Aussie offer for Cubbie 'ignored' in favour of Chinese bid
A $250 million Australian offer for Cubbie Station which was not subject to finance was rejected by administrators almost a month before they sold the giant irrigation enterprise to a Chinese-led consortium.
The offer - fully funded and not requiring Foreign Investment Review Board approval - did not appear to be given due consideration by administrators McGrathNicol or investment bank Goldman Sachs, which is acting as a financial advisor to the firm.
James Loel, a solicitor representing the Australian bidders, said the offer had been made in writing on September 18.
A day later, he received a note from McGrathNicol - appointed as the administrator of Cubbie Station in 2009 after the vast property had run up debts of about $300 million - advising him to contact Goldman Sachs, and providing an address and telephone number.
On October 15, Goldman Sachs Australia managing director Lachlan Edwards wrote to Mr Loel, telling him a contract had been signed "with other parties" and that he was "not in a position to further discuss the matter".
At about the same time, news broke of the 93,000-hectare property's sale to a consortium led by Shandong RuYi.
The sale was said to be conditional upon finance and regulatory approvals.
The purchase price has not been revealed but is believed to be between $225 million and $270 million.
Documents, including the current creditors' report, as well as correspondence between Mr Loel and the Cubbie Station administrators, have been secured by APN's Balonne Beacon.
They raise questions as to why the Australian bid was never considered and come after suggestions were raised in a Senate committee hearing on Wednesday that Goldman Sachs might have given preferential treatment to the Chinese consortium for its own business interests.
Under Section 420A of the Corporation Act, administrators must ensure they get the greatest return for shareholders and investors.
Mr Loel said when his clients made their offer, Cubbie Station administrators had not signed a contract with anybody else.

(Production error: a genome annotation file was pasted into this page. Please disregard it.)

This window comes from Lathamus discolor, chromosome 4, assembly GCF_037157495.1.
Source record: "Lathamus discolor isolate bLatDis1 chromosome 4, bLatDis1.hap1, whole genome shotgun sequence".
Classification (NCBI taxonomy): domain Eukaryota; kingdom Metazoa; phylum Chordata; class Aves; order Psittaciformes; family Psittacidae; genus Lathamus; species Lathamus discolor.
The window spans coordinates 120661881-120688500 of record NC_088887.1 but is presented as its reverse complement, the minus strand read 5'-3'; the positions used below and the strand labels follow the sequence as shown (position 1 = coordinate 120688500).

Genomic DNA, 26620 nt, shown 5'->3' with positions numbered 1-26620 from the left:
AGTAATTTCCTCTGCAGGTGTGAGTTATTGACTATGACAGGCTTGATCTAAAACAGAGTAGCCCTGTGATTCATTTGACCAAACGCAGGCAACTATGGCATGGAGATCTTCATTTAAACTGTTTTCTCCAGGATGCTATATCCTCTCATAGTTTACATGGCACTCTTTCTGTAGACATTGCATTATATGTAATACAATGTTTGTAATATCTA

He said he believed this indicated that interested Australian parties never had a legitimate chance of buying the property.
"It appears they were committed to Shandong RuYi at the exclusion of all others," Mr Loel said.
Mr Loel said he believed the contract was "conditional as to both finance and regulatory approvals", and that it wasn't a done deal.
"... I don't understand why we can't be negotiating now (with administrators) subject to the Shandong RuYi contract falling over," he said.
The station's sale to the consortium, led by Shandon RuYi and including an Australian company called Lempriere, was approved by the Federal Government on the advice of the Foreign Investment Review Board.
Nationals Senator Barnaby Joyce, who has been the sale's most vocal opponent, said a Senate inquiry "absolutely" needed to be called.
"If people aren't telling the truth, the only way we can get them to tell the truth is with a Senate inquiry," he said.
Independent Senator Nick Xenophon said he believed administrators should appear before the current Senate inquiry into the Foreign Investment Review Board inquiry.
"I think there's an issue of a level playing field," he said.
"We need to make sure Australian bidders were given the same opportunities."
The Balonne Beacon asked McGrath Nicol to explain why the $250 million offer, not subject to finance, was rejected in favour of continued negotiations with the Chinese-led syndicate and why Australian bidders were denied access to Cubbie Station's financials in order to complete due diligence.
A spokesman said they would not "be offering any comment" on the matter.
Cubbie Station, at Dirranbandi in south-west Queensland, is the largest irrigation operation in Australia and will produce about 5% of the country's total cotton crop this year.
The Shandong RuYi Scientific and Technological Group Co is described as a privately-held textiles company that employs 30,000 people and generated revenue of $2 billion in 2010.